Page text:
Never mind the Los Angeles Chargers.
They’re fast becoming the Canadian Chargers.
Even the Calgary Chargers, if you will.
The addition of Calgarian Deane Leonard — with their seventh-round pick in the draft 10 days ago — continues to make the Bolts the prime landing spot for Canadian pigskin talents in the National Football League.
“I’m the sixth Canadian on the roster,” said Leonard, on the eve of his departure to SoCal to join fellow Canucks Ryan Hunter, a guard from North Bay, Ont.; Tevaughn Campbell, a cornerback from Toronto; Josh Palmer, a wide receiver from Brampton, Ont.; Christian Covington, a defensive end from Vancouver; and Amen Ogbongbemiga, a linebacker and the other Calgarian on the squad. “As soon as I got drafted, Amen FaceTimed me and we talked for a few minutes. It’s going to be really cool to be teammates again and share a locker room. He says that everyone loves it out there and can’t wait for me to get there.
“It’ll make a big difference to have someone there who I’m familiar with — we went to the same high school and were teammates (on the Notre Dame Pride). Going into a new stadium by myself, it’s going to help a lot.”
Yes, it’s nice to have a friend.
But the 22-year-old Leonard didn’t get this chance to become an NFL star in the secondary by relying on others.
With or without the sophomore Ogbongbemiga to lean on, the Calgarian appears to have the head and the ability to make a successful next step in professional football.
The Chargers seem to think so after making him the 236th overall draftee in the annual pick-em.
“They like my character, they like my football IQ, and obviously, you have to have the athleticism and the high measureables,” said Leonard, whose key numbers are his 6-foot height and 195-lb. weight — giving him good size to be an NFL defensive back — and a 4.39 40-yard-dash time — slotting him among the elite in terms of speed. “And they want high-character guys that want to learn and improve every day, so I think that’s what they see that in me.”
But they haven’t yet pencilled him at one position.
“Probably play inside and outside,” said Chargers GM Tom Telesco. “He played Canadian college football for three years then two years at Mississippi. Ran fast, is quick … he has some cover ability. There will be some good competition in that backfield.”
“They definitely have a plan for me,” added Leonard. “I’m naturally an outside corner. But one thing that’s been important going through this process is being versatile. I’ve shown I can play inside as well. Wherever they need me, I’ll be ready to do it.”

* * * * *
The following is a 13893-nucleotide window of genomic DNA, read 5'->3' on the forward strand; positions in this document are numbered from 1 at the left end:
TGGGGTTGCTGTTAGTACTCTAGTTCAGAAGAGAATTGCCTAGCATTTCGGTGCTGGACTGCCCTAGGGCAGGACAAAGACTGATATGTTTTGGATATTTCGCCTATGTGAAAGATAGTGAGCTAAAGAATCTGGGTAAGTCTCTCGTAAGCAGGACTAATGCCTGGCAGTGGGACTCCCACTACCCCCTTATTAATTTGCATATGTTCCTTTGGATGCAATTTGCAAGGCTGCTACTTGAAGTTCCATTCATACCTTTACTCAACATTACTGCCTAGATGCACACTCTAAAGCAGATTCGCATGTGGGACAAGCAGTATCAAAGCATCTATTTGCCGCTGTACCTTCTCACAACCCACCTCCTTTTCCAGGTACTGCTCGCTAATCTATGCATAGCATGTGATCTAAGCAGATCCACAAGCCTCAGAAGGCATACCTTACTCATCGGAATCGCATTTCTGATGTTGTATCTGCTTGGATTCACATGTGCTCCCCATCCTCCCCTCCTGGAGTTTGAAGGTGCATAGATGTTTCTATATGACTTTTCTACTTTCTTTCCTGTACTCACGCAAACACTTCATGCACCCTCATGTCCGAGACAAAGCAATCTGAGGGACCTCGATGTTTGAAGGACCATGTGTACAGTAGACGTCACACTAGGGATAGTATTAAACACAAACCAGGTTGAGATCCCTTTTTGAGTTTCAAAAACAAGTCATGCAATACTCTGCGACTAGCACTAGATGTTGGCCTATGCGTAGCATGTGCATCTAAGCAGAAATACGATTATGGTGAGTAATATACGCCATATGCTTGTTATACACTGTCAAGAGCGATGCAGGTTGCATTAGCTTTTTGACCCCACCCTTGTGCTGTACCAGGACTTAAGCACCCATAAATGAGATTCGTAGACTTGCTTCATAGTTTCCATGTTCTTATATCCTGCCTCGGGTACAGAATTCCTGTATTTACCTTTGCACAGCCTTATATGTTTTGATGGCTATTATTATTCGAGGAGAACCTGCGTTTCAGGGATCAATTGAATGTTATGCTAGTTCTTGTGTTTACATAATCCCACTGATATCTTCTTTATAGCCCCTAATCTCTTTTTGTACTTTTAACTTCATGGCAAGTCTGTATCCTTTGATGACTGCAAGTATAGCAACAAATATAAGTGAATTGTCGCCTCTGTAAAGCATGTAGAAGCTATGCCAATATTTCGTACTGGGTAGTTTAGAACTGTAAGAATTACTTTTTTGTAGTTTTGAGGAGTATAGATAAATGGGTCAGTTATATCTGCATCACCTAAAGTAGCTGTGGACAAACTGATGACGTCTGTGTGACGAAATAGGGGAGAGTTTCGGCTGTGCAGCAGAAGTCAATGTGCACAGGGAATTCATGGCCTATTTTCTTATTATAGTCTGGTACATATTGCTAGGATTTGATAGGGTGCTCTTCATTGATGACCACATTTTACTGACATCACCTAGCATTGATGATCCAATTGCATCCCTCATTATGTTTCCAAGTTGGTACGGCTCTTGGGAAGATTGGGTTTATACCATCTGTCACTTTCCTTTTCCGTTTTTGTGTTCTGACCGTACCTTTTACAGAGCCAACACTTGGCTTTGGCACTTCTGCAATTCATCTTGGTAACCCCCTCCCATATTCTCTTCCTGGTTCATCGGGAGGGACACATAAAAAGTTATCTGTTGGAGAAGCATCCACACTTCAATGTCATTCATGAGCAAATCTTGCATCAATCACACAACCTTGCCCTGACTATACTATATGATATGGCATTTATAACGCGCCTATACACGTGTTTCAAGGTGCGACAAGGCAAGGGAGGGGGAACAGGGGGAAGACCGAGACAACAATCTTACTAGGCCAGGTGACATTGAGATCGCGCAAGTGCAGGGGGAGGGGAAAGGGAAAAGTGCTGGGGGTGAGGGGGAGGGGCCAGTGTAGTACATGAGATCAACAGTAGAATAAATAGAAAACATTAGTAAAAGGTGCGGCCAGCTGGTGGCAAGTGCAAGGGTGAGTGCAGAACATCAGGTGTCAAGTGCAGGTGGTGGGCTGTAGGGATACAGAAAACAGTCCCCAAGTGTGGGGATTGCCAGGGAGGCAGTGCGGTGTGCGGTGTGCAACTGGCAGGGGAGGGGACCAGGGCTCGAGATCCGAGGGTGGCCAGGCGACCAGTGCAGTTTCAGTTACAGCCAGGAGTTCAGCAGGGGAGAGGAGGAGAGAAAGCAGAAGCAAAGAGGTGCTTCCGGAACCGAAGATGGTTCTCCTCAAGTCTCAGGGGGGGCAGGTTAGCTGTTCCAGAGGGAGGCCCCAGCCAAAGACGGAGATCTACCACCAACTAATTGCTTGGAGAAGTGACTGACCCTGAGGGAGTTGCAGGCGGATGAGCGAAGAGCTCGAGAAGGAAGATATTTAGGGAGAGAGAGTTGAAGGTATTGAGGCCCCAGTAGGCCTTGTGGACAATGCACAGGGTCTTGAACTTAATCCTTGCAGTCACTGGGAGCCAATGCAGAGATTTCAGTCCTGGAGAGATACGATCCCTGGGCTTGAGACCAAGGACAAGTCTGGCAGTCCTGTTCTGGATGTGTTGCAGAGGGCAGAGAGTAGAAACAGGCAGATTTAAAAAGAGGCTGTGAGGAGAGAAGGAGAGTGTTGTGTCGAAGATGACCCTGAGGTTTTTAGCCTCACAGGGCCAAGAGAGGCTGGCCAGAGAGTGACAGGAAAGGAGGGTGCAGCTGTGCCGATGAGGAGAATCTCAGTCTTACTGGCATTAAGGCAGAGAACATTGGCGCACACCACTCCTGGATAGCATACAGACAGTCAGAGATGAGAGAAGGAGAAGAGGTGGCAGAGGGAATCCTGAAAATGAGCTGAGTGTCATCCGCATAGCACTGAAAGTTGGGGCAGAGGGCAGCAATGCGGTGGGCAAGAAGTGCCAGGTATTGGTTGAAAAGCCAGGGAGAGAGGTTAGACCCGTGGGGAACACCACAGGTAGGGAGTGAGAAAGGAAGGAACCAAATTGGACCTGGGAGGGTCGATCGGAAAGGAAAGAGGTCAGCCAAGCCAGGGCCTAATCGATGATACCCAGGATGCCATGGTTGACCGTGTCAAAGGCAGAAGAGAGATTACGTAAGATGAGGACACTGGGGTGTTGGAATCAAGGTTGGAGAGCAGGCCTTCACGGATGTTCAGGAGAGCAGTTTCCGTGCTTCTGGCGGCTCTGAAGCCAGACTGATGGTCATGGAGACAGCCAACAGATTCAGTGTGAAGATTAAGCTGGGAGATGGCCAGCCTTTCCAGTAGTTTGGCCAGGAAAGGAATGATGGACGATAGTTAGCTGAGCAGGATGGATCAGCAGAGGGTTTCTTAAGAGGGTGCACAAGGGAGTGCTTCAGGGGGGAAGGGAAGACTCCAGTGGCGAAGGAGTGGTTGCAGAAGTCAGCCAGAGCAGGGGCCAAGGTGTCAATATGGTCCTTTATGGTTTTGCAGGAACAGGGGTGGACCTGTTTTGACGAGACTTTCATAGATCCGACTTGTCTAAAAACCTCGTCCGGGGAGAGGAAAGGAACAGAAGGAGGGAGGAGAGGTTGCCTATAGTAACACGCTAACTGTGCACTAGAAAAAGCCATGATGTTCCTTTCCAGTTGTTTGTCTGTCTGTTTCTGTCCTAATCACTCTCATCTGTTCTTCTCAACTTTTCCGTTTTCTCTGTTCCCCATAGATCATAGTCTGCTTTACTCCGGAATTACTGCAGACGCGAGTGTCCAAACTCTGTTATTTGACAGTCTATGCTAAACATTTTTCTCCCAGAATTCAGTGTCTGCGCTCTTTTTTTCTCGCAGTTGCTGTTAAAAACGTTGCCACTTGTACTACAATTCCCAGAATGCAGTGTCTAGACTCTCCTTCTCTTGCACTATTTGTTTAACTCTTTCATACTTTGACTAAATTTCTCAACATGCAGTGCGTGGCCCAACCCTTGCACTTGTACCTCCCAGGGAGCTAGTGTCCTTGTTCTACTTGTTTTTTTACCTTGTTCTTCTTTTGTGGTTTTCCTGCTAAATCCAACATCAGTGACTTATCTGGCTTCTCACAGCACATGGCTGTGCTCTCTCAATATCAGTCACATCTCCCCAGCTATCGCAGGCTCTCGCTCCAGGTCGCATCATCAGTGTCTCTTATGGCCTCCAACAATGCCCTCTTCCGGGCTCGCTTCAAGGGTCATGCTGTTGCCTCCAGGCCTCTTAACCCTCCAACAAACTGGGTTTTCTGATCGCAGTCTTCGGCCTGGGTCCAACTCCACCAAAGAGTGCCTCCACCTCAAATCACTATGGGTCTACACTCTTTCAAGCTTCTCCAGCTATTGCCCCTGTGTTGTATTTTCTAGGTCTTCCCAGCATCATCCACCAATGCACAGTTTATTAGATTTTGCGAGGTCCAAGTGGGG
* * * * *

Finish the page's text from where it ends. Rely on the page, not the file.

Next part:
After all, the former University of Calgary Dinos standout has cut his teeth by playing in arguably the best football outside of the NFL the last two years while with the NCAA’s Mississippi Rebels, a Southeastern Conference stronghold.
“Playing in the SEC is different, so just having that experience is the best experience you can get before you get to the NFL,” said Leonard, who left the Dinos when U SPORTS cancelled its 2020 football season due to COVID and signed on at Ole Miss. “Once I got the offer in the SEC, I wanted to go play against the best competition you can. Just going down there, there was a lot of growing pains, but it was all for the best. It made me a better player. I had to become not only pick up the speed of the game physically but become a student of the game.
“I think that will help me tremendously going on to the next level now. So when I get a new playbook in front of me, it’ll be more familiar for me and I’ll be able to learn it faster. Every rookie is going to have growing pains. But at least I’ll have recent experience going through that. It was really beneficial.”
So much so that he had a handful of NFL teams thinking about drafting him.
Among those in the buzz were the Chargers, the Dallas Cowboys and the Green Bay Packers, who had him ranked as high as the fourth round.
“I thought I was going to Green Bay, for sure,” said Leonard, a two time all-Canadian with the Dinos who was also selected 18th overall by the Hamilton Tiger Cats in the 2021 CFL Draft. “The Packers had me the highest rated of all teams, and I heard from my agent (Greg Brookey) that they showed a lot of interest in me.
“The draft was really exciting, but it was really stressful, too, just kind of not knowing what was going to happen,” continued Leonard. “On Saturday, specifically, I was a nervous wreck, so I was relieved to finally hear my name and was so excited. I’m just happy to have a home. They have a great organization over there. All my conversations with them have been really great. I feel welcome there, and I feel like they believe in me.”
He leaves Wednesday for Costa, Mesa, Calif., where he’ll take on Chargers’ rookie mini-camp Friday and Saturday in trying to turn what has been a stellar college career — Leonard appeared in 23 games for Calgary, recording 47 tackles, one tackle for loss, a single sack, and six interceptions, before playing in 19 games with Ole Miss, racking up 62 tackles, one tackle for loss and 11 pass breakups — into a pro opportunity.
“It’s going to be great, and I’m really excited to get out there,” added Leonard, whose dad, Kenton, played defensive back from 1991-97 with the CFL’s Calgary Stampeders. “But I’m a process-oriented guy. So being drafted is a huge accomplishment, but it’s just another step that I’m thankful to go through. The work is still ahead of me. I’m just focused on the process. OK, it’s great I got drafted, but it’s time to make the roster. And once I make the roster, I have to perform on game day. So I’m focused on what’s ahead of me.
“I really appreciate the last few years and everything I’ve been through, but there’s still a lot more work to be done.”